family buildings to earn the WaterSense label. This will require associated changes to various
specification technical criteria, inspection, and certification elements. The proposed modification
would also update product requirements and adjust landscape design criteria.
Proposed Scope of the Modifications
The current scope applies to: newly constructed, single-family homes and townhomes of three
stories or less, which excludes units in multi-family buildings. WaterSense has received
numerous requests for labeling of units in multi-family projects. Technical reviews of these
requests have uncovered minimal barriers to the inclusion of multi-family buildings in the scope
of the new home specification. For this reason, WaterSense believes that the scope of the new
home specification should be expanded to include multi-family buildings.
Furthermore, expanding the new home specification would align it with the ENERGY STAR®
program, which qualifies units in multi-family buildings of three stories or less or multi-family
buildings of four or five stories for the ENERGY STAR label. This includes mixed-use buildings
that have their own heating, cooling, and hot water systems, separate from other units.
EPA envisions the following scope for harmonizing the WaterSense new home specification
•	Single-family homes and townhomes
•	Residential units in multi-family buildings of three stories or less in size

New Homes Draft Specification Public Meeting Summary
•	Residential units in multi-family buildings, including mixed-use buildings, that have
independent heating, cooling, and hot water systems separate from other units
Proposed Modifications to Product Requirements
EPA is proposing updates to the existing requirements of the new home specification because
many of the product requirements predate WaterSense specifications for those products. The
specification currently allows for a maximum combined flow rate of 2.5 gallons per minute (gpm)
for showerheads. The modified new home specification would require all showerheads to be
WaterSense labeled and adjust the total flow rate for multiple showerheads to 2.0 gpm. The
modified specification would also require that all irrigation systems use WaterSense labeled
controllers if weather-based irrigation controllers are used. In addition, EPA has allowed for the
continued use of sensor-based controllers and adjusted the feature requirements to be more in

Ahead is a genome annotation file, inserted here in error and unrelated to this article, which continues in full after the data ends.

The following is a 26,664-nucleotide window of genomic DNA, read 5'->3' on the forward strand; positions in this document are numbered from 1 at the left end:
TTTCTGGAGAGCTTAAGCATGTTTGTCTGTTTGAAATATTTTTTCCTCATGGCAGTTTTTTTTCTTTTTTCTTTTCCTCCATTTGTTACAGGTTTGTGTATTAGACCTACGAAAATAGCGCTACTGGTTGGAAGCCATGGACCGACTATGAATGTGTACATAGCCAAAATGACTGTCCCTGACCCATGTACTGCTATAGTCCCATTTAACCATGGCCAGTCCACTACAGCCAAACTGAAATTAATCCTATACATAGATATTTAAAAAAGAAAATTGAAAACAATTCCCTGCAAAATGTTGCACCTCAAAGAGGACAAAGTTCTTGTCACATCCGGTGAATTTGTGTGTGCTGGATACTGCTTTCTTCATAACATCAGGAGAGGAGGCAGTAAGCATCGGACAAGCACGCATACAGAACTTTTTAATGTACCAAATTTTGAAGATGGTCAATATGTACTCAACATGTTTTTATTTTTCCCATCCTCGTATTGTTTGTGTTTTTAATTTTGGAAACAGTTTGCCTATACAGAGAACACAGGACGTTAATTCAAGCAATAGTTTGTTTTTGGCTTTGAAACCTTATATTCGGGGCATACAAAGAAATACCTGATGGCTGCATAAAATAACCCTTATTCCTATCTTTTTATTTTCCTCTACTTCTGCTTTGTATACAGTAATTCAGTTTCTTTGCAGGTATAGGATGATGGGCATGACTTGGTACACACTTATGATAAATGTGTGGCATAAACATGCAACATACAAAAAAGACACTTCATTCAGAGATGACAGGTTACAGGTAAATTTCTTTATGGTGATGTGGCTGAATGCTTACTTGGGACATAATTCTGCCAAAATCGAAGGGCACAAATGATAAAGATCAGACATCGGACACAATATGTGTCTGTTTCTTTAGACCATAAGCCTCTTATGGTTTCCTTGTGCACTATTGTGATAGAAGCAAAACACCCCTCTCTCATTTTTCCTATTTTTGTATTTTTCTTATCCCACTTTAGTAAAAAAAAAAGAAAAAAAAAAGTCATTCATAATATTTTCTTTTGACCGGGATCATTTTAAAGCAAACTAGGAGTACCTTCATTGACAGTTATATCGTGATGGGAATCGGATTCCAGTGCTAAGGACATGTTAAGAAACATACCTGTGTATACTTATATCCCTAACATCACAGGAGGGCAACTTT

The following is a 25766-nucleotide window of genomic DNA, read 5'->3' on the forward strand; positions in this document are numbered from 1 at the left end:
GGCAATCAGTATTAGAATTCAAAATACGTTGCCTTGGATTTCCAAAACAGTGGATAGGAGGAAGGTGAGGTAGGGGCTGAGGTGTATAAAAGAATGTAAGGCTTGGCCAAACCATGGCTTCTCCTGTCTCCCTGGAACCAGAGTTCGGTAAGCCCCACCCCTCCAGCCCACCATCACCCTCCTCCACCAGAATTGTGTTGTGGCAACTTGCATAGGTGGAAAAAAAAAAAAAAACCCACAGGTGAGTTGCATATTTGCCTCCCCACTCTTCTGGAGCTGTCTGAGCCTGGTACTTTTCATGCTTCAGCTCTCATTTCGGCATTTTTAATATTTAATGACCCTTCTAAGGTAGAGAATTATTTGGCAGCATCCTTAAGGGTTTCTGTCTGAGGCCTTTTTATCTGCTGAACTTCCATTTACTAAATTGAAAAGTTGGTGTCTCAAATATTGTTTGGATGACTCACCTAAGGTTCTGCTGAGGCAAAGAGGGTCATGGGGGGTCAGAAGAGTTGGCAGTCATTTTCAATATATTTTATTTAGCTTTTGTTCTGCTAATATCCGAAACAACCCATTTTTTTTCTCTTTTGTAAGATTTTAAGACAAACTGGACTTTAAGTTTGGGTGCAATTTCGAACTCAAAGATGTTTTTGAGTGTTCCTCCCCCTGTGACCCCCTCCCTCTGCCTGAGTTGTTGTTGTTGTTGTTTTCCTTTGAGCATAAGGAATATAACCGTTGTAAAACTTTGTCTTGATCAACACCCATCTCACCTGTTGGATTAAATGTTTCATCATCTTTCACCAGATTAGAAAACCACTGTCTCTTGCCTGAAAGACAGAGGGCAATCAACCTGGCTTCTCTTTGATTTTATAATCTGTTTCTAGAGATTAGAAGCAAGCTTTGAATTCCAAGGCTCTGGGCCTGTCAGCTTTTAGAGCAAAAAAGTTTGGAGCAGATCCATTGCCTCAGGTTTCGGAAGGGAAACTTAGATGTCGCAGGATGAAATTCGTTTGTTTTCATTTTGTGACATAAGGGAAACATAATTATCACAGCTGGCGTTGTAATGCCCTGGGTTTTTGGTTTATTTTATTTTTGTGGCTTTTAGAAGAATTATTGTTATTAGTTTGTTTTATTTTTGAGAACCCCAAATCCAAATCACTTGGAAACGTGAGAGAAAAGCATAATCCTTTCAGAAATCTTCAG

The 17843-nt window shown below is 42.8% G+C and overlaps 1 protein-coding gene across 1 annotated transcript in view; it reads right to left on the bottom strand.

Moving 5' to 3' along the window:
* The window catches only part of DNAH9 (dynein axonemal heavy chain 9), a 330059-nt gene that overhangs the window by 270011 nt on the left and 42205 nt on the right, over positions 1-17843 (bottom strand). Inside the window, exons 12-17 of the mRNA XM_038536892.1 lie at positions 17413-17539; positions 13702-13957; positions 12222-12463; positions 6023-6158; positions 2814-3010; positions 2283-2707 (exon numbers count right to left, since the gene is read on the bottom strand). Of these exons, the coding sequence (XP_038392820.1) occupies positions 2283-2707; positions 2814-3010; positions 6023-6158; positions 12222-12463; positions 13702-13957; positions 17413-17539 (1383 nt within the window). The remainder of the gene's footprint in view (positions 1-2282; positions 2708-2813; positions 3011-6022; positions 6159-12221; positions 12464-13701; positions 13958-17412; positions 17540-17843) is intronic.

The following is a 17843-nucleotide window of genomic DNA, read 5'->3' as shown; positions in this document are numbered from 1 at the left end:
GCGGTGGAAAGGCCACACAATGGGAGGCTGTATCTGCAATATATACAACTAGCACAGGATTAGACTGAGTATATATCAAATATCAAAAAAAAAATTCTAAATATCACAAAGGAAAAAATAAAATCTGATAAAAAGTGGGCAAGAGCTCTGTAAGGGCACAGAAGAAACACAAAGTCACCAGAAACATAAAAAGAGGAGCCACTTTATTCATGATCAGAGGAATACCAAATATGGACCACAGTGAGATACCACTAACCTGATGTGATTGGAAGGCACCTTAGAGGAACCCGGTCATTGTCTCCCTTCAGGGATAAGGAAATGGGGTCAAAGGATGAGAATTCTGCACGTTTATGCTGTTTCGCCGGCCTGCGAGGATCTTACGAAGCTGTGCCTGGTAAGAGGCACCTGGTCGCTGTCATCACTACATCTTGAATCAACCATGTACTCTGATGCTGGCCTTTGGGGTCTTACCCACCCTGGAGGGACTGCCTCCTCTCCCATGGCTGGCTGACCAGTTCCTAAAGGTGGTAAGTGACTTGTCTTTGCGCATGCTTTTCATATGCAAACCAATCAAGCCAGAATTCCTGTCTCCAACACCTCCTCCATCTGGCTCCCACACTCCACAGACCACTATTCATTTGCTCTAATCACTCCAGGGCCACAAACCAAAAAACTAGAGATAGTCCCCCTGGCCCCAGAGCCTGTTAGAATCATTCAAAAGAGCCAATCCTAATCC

line with what is included in the final specification for WaterSense labeled controllers. EPA
continues to look into an enforcement date for this requirement to ensure builders have enough
products to choose from so as not to unnecessarily restrict the number of products available.
Proposed Modifications to Landscape Design
EPA currently allows two options for complying with landscape requirements. Specifically, these
•	Regionally based allocations determined using the WaterSense Water Budget Tool
•	Maximum turf allocation determined using a set percentage (i.e., 40 percent) of the
landscaped area
The proposed modification would require use of the Water Budget Tool and would eliminate the
turf allocation option.
After two years of use, the Water Budget Tool is more familiar to and used by many
WaterSense stakeholders. It has been used in the vast majority of WaterSense labeled homes
to date and is harmonized with the LEED® for Homes 2012 rating system. The Water Budget
Tool provides more flexibility in landscape design, applies to a broader range of landscapes,
takes into account local weather patterns, and rewards projects for making more water-efficient
landscape design and irrigation choices.
Comments, Questions, and Answers
All comments, questions, and responses received or provided during the public meeting are
summarized below. Discussions are grouped by topic and follow the order of the meeting
Proposed Scope of Modification
Q: For the inspection checklists, does EPA plan to ask the building code community for its
input? (Dyke Spencer, Powdersville Water District)

New Homes Draft Specification Public Meeting Summary
A: Currently, EPA has circulated the inspection checklists among WaterSense providers and